Friday, 3 December 2021

South Leith Cemetery

 

 I'm continuing my job of making wildlife surveys of all the council managed cemeteries in Edinburgh. Today I visited South Leith Cemetery, an ancient churchyard which is now surrounded by modern buildings and sits right next to a shopping centre. 

It's an attractive churchyard 

and is full of grey squirrels! There were at least ten of them chasing each other round the gravestones and it was quite tricky to catch one on film

Someone was in the churchyard feeding nuts and seeds to the squirrels and pigeons, I got the impression that they get fed every day! The feral pigeons lined up on nearby roofs 


 watching over the cemetery and flying off in a flock once in a while. 

Some of the gravestones had good numbers of ladybirds on them, mostly the invasive Harlequin ladybirds unfortunately, but also orange and 2 spot ladybirds which you can see in the photo below, crowding together with the Harlequins.

There's a secret seating area in the cemetery, hidden away, with a couple of nice benches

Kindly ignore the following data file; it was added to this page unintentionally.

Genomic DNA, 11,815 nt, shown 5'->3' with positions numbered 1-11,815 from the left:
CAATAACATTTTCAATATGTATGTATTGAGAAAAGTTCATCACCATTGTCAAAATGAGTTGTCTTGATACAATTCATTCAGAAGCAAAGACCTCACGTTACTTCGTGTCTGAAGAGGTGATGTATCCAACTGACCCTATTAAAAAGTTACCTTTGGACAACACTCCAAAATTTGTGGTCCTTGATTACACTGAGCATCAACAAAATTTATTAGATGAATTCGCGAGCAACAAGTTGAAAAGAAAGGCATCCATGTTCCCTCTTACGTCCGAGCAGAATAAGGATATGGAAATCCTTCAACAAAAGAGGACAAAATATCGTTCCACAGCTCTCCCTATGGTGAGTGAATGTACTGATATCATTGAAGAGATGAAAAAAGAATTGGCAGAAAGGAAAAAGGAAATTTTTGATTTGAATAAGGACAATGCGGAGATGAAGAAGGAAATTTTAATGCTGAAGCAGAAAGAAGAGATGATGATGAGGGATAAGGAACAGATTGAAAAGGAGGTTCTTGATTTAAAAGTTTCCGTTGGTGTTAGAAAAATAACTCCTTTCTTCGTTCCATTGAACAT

and roses still in bloom,  

still in bud in fact!


3 comments:

Jeff said...

We have those bugs here--I always called them "fake-ladybugs". In the last 20 or so years they have become a real pain as they try to get inside as the weather cools.

Sallie (FullTime-Life) said...

The rosebud is interesting and a little bit frightening as it may point out climate change -- my daughter reports the same thing from her garden in Oregon. I think your work documenting nature in the cemeteries is fascinating.

Crafty Green Poet said...

Hi Jeff, Harlequins are certainly a pest...

Thanks Sallie! The roses are probably a sign of climate change, roses in bloom at this time of year used to be a rarity, but it's certainly becoming more common.